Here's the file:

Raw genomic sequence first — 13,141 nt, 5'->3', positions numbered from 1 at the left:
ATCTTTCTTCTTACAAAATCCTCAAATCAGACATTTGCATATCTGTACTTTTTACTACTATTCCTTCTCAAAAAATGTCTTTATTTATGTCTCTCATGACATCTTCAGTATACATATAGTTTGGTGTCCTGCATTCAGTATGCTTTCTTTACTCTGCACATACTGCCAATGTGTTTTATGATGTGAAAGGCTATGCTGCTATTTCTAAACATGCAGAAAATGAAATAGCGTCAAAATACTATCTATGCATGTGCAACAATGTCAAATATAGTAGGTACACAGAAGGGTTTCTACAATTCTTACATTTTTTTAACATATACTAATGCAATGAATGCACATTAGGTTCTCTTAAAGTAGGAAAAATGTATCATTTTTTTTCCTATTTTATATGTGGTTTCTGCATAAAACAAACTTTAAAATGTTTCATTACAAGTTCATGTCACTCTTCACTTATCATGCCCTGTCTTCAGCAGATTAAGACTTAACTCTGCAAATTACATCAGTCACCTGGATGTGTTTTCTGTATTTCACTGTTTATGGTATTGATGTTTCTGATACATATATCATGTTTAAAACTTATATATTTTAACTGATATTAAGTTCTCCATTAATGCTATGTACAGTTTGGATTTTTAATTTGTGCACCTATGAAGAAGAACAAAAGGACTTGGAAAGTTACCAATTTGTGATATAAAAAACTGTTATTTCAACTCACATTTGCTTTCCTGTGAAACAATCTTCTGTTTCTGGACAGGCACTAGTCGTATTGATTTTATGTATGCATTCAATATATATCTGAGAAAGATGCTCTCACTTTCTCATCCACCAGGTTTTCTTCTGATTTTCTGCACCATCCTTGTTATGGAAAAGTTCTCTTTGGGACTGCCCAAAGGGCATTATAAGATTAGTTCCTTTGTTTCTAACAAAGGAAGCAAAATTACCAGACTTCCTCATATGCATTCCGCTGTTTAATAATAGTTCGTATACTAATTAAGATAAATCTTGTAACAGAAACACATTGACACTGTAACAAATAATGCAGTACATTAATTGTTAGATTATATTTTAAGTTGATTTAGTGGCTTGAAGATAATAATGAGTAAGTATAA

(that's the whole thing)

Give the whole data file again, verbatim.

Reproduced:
Raw genomic sequence first — 13,141 nt, 5'->3', positions numbered from 1 at the left:
ATCTTTCTTCTTACAAAATCCTCAAATCAGACATTTGCATATCTGTACTTTTTACTACTATTCCTTCTCAAAAAATGTCTTTATTTATGTCTCTCATGACATCTTCAGTATACATATAGTTTGGTGTCCTGCATTCAGTATGCTTTCTTTACTCTGCACATACTGCCAATGTGTTTTATGATGTGAAAGGCTATGCTGCTATTTCTAAACATGCAGAAAATGAAATAGCGTCAAAATACTATCTATGCATGTGCAACAATGTCAAATATAGTAGGTACACAGAAGGGTTTCTACAATTCTTACATTTTTTTAACATATACTAATGCAATGAATGCACATTAGGTTCTCTTAAAGTAGGAAAAATGTATCATTTTTTTTCCTATTTTATATGTGGTTTCTGCATAAAACAAACTTTAAAATGTTTCATTACAAGTTCATGTCACTCTTCACTTATCATGCCCTGTCTTCAGCAGATTAAGACTTAACTCTGCAAATTACATCAGTCACCTGGATGTGTTTTCTGTATTTCACTGTTTATGGTATTGATGTTTCTGATACATATATCATGTTTAAAACTTATATATTTTAACTGATATTAAGTTCTCCATTAATGCTATGTACAGTTTGGATTTTTAATTTGTGCACCTATGAAGAAGAACAAAAGGACTTGGAAAGTTACCAATTTGTGATATAAAAAACTGTTATTTCAACTCACATTTGCTTTCCTGTGAAACAATCTTCTGTTTCTGGACAGGCACTAGTCGTATTGATTTTATGTATGCATTCAATATATATCTGAGAAAGATGCTCTCACTTTCTCATCCACCAGGTTTTCTTCTGATTTTCTGCACCATCCTTGTTATGGAAAAGTTCTCTTTGGGACTGCCCAAAGGGCATTATAAGATTAGTTCCTTTGTTTCTAACAAAGGAAGCAAAATTACCAGACTTCCTCATATGCATTCCGCTGTTTAATAATAGTTCGTATACTAATTAAGATAAATCTTGTAACAGAAACACATTGACACTGTAACAAATAATGCAGTACATTAATTGTTAGATTATATTTTAAGTTGATTTAGTGGCTTGAAGATAATAATGAGTAAGTATAA